by Mareike Dudwiesus
Anger is a basic emotion, and yet some people don’t even recognize it when they’re angry. Then the anger can find its own way.
When it comes to anger, many people picture a small figure that simmers, rages, and eventually hits the ceiling, red-faced—just like we were taught to do in the days of the HB male. With his outbursts of anger, he drew everyone’s attention, advertising mission accomplished. In fact, such a notion creates a general sense of shame for some of us now, who reveals their feelings so intensely these days? Very few – and we would almost suspect even fewer of them are female in nature. Rather, today a veil of smiles has draped over our society, under which people diligently oppress and reconcile. The public dissemination of negative feelings, especially anger, is therefore completely foreign to many people. It is one of the basic feelings of each of us, it is put into our cradle, as one can regularly observe with defiantly screaming children in the supermarket.
To this day, there is a gendered education that teaches girls to be nice and quiet
Is it a coincidence that the angry advertising character from back then is male? And what happens when you hide anger until you can barely feel it yourself? We spoke to Andrea vorm Walde about this. She is a psychological consultant in Hamburg and describes herself as an “advocate of the heart”. And she knows that anger can also sit on our hearts and negatively affect our lives if we ignore it consistently. As women, however, we inherited this behavior from the cradle: “To this day, there is a gendered education that teaches girls to be nice and quiet – as opposed to boys, who are allowed to do something completely different will,” she says and adds: “The problem I see specifically with women and anger is that they swallow it too often.”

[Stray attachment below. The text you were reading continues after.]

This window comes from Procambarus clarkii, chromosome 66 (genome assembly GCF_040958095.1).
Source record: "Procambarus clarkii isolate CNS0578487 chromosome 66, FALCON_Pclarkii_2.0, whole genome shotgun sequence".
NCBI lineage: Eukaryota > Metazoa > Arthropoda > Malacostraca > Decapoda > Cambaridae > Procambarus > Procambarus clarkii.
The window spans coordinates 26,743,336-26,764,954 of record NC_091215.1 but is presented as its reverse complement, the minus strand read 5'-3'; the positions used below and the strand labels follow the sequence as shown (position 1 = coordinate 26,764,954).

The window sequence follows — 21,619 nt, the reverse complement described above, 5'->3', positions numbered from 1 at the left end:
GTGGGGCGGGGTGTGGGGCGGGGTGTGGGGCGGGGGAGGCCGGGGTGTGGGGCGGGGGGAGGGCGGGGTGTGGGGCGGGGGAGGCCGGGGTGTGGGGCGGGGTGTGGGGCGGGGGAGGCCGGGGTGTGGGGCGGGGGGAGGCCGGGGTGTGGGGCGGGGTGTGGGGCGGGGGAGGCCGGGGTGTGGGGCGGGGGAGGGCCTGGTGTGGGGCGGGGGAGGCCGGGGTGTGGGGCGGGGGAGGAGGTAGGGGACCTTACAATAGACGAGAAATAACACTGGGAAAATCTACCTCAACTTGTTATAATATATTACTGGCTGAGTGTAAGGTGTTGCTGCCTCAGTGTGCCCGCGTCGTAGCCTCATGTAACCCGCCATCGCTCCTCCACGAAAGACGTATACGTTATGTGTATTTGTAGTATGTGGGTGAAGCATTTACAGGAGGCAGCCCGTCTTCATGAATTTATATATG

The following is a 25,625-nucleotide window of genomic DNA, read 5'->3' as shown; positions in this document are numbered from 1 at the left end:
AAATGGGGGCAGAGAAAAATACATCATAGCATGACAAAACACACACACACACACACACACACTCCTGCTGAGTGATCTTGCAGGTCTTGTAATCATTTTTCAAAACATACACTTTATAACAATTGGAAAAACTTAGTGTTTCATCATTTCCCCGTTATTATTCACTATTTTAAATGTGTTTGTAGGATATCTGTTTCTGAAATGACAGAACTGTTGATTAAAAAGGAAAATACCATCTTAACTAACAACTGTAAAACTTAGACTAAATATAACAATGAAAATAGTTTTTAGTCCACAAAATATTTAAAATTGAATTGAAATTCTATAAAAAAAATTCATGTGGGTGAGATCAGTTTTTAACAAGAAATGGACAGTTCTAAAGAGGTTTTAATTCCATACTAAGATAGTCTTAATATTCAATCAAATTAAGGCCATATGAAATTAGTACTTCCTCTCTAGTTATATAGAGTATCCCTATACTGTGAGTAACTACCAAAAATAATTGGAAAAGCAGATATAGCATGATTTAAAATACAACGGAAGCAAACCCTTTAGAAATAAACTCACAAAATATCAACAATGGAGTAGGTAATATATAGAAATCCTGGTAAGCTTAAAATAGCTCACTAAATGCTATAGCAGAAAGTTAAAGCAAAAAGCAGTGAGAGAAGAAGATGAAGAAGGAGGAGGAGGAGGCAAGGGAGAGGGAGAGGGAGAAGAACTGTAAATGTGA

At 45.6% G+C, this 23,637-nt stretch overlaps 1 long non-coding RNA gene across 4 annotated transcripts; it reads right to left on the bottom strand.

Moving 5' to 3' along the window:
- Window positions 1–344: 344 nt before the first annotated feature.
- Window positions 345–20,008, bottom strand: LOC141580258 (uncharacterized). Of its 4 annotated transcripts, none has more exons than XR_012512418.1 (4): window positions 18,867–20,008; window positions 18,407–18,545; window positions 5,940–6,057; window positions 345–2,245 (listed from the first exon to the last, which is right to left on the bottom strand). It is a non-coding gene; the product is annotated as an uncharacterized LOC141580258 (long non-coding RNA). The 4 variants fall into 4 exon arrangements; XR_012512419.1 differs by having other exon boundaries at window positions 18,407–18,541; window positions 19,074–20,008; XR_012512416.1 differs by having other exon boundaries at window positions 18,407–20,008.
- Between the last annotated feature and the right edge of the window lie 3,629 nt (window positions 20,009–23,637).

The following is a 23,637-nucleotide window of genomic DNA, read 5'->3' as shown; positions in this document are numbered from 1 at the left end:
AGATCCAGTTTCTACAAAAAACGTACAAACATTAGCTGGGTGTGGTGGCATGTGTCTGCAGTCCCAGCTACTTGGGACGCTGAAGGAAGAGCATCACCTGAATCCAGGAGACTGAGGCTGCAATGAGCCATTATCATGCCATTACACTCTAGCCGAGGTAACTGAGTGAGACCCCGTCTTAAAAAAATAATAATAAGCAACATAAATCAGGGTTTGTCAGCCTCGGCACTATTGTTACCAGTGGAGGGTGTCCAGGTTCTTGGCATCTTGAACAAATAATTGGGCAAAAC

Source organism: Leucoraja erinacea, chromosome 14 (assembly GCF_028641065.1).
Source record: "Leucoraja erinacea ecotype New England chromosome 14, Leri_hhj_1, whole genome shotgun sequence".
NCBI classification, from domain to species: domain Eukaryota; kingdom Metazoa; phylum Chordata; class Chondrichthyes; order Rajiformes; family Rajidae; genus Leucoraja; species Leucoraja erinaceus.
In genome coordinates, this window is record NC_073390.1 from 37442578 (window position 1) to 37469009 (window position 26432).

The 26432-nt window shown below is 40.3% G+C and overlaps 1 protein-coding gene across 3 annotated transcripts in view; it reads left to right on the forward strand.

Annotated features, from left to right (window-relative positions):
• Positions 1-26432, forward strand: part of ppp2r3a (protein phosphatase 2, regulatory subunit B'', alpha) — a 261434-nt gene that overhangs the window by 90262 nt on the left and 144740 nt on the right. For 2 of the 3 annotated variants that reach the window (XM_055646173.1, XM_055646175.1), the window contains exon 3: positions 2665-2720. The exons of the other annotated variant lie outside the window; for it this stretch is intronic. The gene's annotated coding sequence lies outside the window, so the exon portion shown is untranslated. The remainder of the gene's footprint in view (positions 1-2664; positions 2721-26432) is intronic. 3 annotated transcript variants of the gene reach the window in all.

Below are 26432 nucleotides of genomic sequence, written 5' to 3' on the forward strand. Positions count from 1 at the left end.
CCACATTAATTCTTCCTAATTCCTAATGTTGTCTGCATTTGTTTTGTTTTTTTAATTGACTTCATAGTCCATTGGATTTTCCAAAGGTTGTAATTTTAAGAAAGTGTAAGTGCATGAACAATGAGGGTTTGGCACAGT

Men, on the other hand, are often better able to vent their anger, but then they often become more aggressive. So does the solution lie in the HB male? No, reassures Andrea, contrary to popular belief, it’s not about the anger necessarily having to go outside: “It is much more important to know for yourself what actually makes you angry and why you react so strongly emotionally.”
Then anger can also be a very positive emotion – by showing us where our limits are and when they are crossed. Those who swallow anger often ignore their own needs. According to the therapist, this often does not happen consciously: “The less we dare to live feelings, the more we ignore them and they remain hidden”, explains Andrew. In this case, hidden means not only from the outside world, but also from yourself. If you keep learning to suppress emotions, you will eventually forget how you feel them.
When anger speaks to us through the body
When anger is permanently denied, it doesn’t go away just because we don’t know how to interpret it ourselves. Rather, feelings are smarter than you think: “If we suppress emotions for too long, they will always find their way and show themselves physically”, warns the expert. This can be shown, for example, by headaches, neck pain and tension. But also about the classic abdominal pain that can come from the “anger in the stomach”: “This is to be understood as an alarm call from the soul and applies to all sorts of feelings, including anger, of course.”
We don’t have to break free or continue simmering inside to get closer to the feeling – but instead hike up to the volcano to take a closer look at what’s inside. Then nobody need be afraid of anger, Andrea encourages: “Whether you swallow them or ‘yell at them’ doesn’t determine our inner calm and our mental health, but rather the processing of the background.”
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